Apple disputes report on accuracy of Face ID system

PHOTO: Apple

Apple Inc. disputed a report by Bloomberg News on Wednesday that it recently allowed suppliers to reduce the accuracy of the iPhone X's facial recognition system to speed output of the phone.

In a statement to Reuters, Apple said "Bloomberg's claim that Apple has reduced the accuracy spec for Face ID is completely false."

Bloomberg's report, which cited sources close to people familiar with the situation, said Apple relaxed some of the technical specifications for sensors for the Face ID system, making it faster to test the parts.

A Bloomberg spokeswoman said the company stood behind its report.

The Face ID system - among the $999 iPhone X's most talked-about features - uses a mathematical model of users' faces to allow them to sign on to their phones or pay for goods with a steady glance at their phones.

Apple launches iPhone X, 8 and 8 plus

  • Apple Inc on Tuesday rolled out its much-anticipated iPhone X, a glass and stainless steel device with an edge-to-edge display that Chief Executive Tim Cook called “the biggest leap forward since the original iPhone.”
  • The rear of the iPhone X
  • (L-R) iPhone 8 Plus, iPhone X and iPhone 8 models are displayed
  • The launch contained few surprises, with leaked details on the phone and other products including an updated Apple Watch proving largely accurate. But the iPhone X’s $999 price still raised eyebrows, and its Nov. 3 ship date prompted questions about possible supply constraints ahead of the holiday season.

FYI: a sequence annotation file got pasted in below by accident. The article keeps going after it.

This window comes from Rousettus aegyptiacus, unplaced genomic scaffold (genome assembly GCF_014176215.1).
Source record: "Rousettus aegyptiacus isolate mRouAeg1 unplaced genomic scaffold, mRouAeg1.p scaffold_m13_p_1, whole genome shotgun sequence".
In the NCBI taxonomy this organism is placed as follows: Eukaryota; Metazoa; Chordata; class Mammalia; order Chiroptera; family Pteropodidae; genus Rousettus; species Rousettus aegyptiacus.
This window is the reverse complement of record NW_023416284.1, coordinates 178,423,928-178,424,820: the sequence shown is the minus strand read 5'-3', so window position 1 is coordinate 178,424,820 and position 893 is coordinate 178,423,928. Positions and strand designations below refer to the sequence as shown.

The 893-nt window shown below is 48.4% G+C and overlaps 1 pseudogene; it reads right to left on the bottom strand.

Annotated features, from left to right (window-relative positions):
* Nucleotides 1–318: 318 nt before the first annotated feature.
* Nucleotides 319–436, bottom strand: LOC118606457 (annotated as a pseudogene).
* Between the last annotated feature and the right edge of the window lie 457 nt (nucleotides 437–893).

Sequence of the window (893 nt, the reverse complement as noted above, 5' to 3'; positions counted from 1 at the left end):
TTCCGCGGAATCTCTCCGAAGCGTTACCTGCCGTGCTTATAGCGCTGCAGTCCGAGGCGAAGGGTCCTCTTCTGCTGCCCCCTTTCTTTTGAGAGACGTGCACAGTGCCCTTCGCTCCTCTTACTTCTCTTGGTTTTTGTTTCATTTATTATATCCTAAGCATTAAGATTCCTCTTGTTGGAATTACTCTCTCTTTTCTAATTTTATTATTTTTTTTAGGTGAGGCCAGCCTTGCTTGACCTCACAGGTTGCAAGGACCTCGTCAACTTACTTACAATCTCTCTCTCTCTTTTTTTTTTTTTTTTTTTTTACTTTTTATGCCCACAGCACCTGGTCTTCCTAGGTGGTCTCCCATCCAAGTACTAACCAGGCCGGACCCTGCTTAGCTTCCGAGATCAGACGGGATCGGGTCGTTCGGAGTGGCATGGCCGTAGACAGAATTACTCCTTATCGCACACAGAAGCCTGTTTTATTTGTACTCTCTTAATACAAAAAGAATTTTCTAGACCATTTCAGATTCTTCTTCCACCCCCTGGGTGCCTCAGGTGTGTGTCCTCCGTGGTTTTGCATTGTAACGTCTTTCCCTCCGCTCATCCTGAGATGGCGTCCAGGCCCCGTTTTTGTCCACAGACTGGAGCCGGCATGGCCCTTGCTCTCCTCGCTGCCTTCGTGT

• The iPhone X has wireless charging, an infrared camera and hardware for facial recognition, which replaces the fingerprint sensor for unlocking the phone. The home button is also gone, and users instead tap the device to wake it up.
  • The new Apple Watch for the first time will be able to make calls and access the internet without the customer carrying an iPhone -- a major upgrade that one analyst predicted would more than double watch sales.
  • The screen on the iPhone X is about the size of the current iPhone 7 plus, though the phone is smaller. It features richer colors thanks to a new screen technology called OLED that other vendors are also rolling out.
  • Apple Senior Vice President of Worldwide Marketing, Phil Schiller, introduces the iPhone x
  • Tim Cook, CEO of Apple, speaks about Apple TV
  • Apple Senior Vice President of Worldwide Marketing, Phil Schiller, shows Animoji during the launch event in Cupertino
  • Apple CEO Tim Cook (R) plays with an iPhone as Jonathan Ive, Apple's Chief Design Officer, looks on

Apple has faced a slew of issues with its latest set of phones launched on Sept. 12, with muted demand for the iPhone 8 and 8 Plus, and media and analyst reports suggesting reduced shipment plans for the iPhone X.

In its statement, Apple said it expects the iPhone X to go on sale as planned on Nov. 3 with the Face ID feature.

"The quality and accuracy of Face ID haven't changed. It continues to be one-in-a-million probability of a random person unlocking your iPhone with Face ID," the company said in a statement.

Bloomberg's story did not specify whether Apple relaxed its requirements before or after it announced its one-in-a-million accuracy claims for Face ID at a press conference on Sept. 12.Speech

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